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In astronavigation, **sight reduction** is the process of deriving from a sight, (in celestial navigation usually obtained using a sextant), the information needed for establishing a line of position, generally by intercept method.

Sight is defined as the observation of the altitude, and sometimes also the azimuth, of a celestial body for a line of position; or the data obtained by such observation.^{[1]}

The mathematical basis of sight reduction is the circle of equal altitude. The calculation can be done by computer, or by hand via tabular methods and longhand methods.

Given:

- , the latitude (North - positive, South - negative), the longitude (East - positive, West - negative), both approximate (assumed);
- , the declination of the body observed;
- , the Greenwich hour angle of the body observed;
- , the local hour angle of the body observed.

First calculate the altitude of the celestial body using the equation of circle of equal altitude:

The azimuth or is then calculated by:

These values are contrasted with the observed altitude . , , and are the three inputs to the intercept method (Marcq St Hilaire method), which uses the difference in observed and calculated altitudes to ascertain one's relative location to the assumed point.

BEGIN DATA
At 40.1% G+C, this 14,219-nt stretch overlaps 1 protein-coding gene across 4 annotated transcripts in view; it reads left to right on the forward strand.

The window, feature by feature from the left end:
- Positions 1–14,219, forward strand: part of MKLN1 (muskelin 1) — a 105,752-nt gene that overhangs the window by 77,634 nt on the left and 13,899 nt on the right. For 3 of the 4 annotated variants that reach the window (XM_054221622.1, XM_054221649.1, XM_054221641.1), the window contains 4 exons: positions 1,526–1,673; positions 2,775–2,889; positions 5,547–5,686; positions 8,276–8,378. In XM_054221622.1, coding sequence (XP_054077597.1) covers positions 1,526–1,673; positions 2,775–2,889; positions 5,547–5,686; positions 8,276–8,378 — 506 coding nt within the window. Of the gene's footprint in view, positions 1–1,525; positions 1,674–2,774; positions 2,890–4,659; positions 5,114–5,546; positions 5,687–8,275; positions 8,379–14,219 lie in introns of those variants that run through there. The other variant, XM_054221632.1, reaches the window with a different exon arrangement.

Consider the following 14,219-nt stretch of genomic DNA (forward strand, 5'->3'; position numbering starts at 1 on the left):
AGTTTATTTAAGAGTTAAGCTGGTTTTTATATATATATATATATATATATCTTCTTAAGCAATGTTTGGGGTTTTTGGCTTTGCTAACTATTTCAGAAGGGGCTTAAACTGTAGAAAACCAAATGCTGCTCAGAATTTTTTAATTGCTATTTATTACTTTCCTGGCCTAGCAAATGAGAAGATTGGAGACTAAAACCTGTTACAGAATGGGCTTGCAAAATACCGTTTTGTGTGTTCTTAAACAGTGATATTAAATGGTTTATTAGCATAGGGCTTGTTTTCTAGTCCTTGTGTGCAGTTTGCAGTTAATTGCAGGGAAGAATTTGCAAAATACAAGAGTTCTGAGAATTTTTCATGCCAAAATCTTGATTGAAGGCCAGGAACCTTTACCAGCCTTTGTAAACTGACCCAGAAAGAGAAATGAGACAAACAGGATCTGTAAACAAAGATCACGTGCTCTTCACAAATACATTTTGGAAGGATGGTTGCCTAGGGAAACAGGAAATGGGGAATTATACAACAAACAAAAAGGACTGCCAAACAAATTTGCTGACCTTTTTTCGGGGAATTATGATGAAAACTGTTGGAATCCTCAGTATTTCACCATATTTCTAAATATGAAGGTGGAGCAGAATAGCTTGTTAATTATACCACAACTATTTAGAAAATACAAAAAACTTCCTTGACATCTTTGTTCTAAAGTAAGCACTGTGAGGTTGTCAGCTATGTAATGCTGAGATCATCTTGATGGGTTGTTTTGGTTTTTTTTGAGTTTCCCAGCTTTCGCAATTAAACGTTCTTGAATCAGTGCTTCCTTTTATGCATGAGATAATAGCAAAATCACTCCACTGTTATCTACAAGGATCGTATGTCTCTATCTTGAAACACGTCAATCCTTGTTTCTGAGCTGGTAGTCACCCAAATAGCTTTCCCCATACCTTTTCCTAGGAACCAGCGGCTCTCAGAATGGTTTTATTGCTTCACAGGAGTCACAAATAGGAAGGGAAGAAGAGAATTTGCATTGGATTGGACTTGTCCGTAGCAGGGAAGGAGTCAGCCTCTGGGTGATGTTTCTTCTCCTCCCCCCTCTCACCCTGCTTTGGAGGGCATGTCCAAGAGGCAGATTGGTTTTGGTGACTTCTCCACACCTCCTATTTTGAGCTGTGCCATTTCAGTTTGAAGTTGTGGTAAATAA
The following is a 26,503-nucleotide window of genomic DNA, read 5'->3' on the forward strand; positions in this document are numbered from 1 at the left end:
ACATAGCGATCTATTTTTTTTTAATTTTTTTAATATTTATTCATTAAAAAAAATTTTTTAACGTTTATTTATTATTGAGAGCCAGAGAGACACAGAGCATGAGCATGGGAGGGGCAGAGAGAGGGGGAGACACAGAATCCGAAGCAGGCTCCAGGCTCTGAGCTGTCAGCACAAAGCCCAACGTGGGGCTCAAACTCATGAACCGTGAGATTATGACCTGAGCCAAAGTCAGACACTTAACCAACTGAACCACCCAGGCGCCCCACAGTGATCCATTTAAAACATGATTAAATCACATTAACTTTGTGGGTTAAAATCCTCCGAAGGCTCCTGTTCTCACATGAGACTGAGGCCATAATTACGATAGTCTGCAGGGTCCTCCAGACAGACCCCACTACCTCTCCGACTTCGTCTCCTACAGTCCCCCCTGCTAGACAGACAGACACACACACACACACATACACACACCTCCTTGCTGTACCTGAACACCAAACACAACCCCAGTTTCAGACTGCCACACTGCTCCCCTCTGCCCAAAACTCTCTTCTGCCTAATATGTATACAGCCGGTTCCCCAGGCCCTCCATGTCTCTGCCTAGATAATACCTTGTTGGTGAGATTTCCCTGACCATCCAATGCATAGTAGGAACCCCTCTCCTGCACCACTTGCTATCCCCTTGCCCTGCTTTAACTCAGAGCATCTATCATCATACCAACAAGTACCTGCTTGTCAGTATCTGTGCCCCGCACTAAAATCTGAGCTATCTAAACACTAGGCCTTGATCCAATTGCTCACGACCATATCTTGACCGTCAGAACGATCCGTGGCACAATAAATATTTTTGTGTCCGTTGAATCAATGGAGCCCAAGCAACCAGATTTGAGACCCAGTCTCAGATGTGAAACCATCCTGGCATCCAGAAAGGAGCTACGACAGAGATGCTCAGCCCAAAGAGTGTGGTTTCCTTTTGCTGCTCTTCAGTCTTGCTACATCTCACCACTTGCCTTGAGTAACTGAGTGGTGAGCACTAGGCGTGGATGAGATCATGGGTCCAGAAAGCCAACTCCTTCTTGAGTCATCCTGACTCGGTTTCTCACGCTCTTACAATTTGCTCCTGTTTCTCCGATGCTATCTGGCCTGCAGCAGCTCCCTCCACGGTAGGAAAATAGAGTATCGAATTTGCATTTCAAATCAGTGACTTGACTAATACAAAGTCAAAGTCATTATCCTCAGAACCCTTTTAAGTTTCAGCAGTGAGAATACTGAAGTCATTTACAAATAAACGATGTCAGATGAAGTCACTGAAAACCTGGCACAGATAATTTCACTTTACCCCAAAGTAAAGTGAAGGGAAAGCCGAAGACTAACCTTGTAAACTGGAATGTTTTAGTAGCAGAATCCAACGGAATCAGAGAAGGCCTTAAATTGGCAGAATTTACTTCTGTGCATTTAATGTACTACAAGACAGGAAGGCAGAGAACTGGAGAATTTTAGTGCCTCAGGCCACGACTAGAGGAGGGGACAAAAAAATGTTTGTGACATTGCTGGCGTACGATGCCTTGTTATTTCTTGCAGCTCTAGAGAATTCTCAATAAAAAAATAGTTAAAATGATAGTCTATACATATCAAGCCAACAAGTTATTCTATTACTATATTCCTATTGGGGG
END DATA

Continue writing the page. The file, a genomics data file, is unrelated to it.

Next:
The methods included are:

- The Nautical Almanac Sight Reduction (NASR, originally known as Concise Tables for Sight Reduction or Davies, 1984, 22pg)
- Pub. 249 (formerly H.O. 249, Sight Reduction Tables for Air Navigation, A.P. 3270 in the UK, 1947–53, 1+2 volumes)
^{[2]} - Pub. 229 (formerly H.O. 229, Sight Reduction Tables for Marine Navigation, H.D. 605/NP 401 in the UK, 1970, 6 volumes.
^{[3]} - The variant of HO-229: Sight Reduction Tables for Small Boat Navigation, known as Schlereth, 1983, 1 volume)
- H.O. 214 (Tables of Computed Altitude and Azimuth, H.D. 486 in the UK, 1936–46, 9 vol.)
- H.O. 211 (Dead Reckoning Altitude and Azimuth Table, known as Ageton, 1931, 36pg. And 2 variants of H.O. 211: Compact Sight Reduction Table, also known as Ageton–Bayless, 1980, 9+ pg. S-Table, also known as Pepperday, 1992, 9+ pg.)
- H.O. 208 (Navigation Tables for Mariners and Aviators, known as Dreisonstok, 1928, 113pg.)

This method is a practical procedure to reduce celestial sights with the needed accuracy, without using electronic tools such as calculator or a computer. And it could serve as a backup in case of malfunction of the positioning system aboard.

The first approach of a compact and concise method was published by R. Doniol in 1955^{[4]} and involved haversines. The altitude is derived from , in which , , .

The calculation is:

n= cos(Lat−Dec)m= cos(Lat+Dec)a= hav(LHA)Hc= arcsin(n−a⋅ (m+n))

A practical and friendly method using only haversines was developed between 2014 and 2015,^{[5]} and published in NavList.

A compact expression for the altitude was derived^{[6]} using haversines, , for all the terms of the equation:

where is the zenith distance,

is the calculated altitude.

The algorithm if absolute values are used is: